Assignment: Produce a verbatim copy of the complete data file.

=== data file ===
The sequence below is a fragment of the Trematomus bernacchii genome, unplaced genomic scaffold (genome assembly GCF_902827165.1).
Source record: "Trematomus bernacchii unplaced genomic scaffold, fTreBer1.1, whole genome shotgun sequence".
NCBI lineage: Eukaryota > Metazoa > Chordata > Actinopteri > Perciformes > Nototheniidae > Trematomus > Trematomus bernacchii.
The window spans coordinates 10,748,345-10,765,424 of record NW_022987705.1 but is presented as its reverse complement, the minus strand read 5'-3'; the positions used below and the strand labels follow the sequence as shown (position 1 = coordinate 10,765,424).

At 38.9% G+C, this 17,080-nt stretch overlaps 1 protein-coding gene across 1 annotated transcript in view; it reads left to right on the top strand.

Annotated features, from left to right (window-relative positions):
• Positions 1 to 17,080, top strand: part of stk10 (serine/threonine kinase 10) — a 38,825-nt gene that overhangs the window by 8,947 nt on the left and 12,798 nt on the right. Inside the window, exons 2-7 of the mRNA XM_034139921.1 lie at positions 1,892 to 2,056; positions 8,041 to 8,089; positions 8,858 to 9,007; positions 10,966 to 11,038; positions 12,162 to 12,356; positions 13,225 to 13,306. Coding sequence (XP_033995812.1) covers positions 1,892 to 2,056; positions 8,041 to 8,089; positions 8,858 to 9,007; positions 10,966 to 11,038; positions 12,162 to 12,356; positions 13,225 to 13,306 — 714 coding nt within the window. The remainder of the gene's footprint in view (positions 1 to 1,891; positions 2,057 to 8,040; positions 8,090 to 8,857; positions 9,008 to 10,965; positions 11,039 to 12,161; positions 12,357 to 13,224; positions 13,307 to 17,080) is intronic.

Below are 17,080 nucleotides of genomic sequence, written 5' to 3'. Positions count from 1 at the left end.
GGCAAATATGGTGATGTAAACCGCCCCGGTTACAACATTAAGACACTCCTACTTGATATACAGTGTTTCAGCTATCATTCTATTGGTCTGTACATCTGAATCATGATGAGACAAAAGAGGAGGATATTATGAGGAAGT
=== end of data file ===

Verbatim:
The sequence below is a fragment of the Trematomus bernacchii genome, unplaced genomic scaffold (genome assembly GCF_902827165.1).
Source record: "Trematomus bernacchii unplaced genomic scaffold, fTreBer1.1, whole genome shotgun sequence".
NCBI lineage: Eukaryota > Metazoa > Chordata > Actinopteri > Perciformes > Nototheniidae > Trematomus > Trematomus bernacchii.
The window spans coordinates 10,748,345-10,765,424 of record NW_022987705.1 but is presented as its reverse complement, the minus strand read 5'-3'; the positions used below and the strand labels follow the sequence as shown (position 1 = coordinate 10,765,424).

At 38.9% G+C, this 17,080-nt stretch overlaps 1 protein-coding gene across 1 annotated transcript in view; it reads left to right on the top strand.

Annotated features, from left to right (window-relative positions):
• Positions 1 to 17,080, top strand: part of stk10 (serine/threonine kinase 10) — a 38,825-nt gene that overhangs the window by 8,947 nt on the left and 12,798 nt on the right. Inside the window, exons 2-7 of the mRNA XM_034139921.1 lie at positions 1,892 to 2,056; positions 8,041 to 8,089; positions 8,858 to 9,007; positions 10,966 to 11,038; positions 12,162 to 12,356; positions 13,225 to 13,306. Coding sequence (XP_033995812.1) covers positions 1,892 to 2,056; positions 8,041 to 8,089; positions 8,858 to 9,007; positions 10,966 to 11,038; positions 12,162 to 12,356; positions 13,225 to 13,306 — 714 coding nt within the window. The remainder of the gene's footprint in view (positions 1 to 1,891; positions 2,057 to 8,040; positions 8,090 to 8,857; positions 9,008 to 10,965; positions 11,039 to 12,161; positions 12,357 to 13,224; positions 13,307 to 17,080) is intronic.

Below are 17,080 nucleotides of genomic sequence, written 5' to 3'. Positions count from 1 at the left end.
GGCAAATATGGTGATGTAAACCGCCCCGGTTACAACATTAAGACACTCCTACTTGATATACAGTGTTTCAGCTATCATTCTATTGGTCTGTACATCTGAATCATGATGAGACAAAAGAGGAGGATATTATGAGGAAGT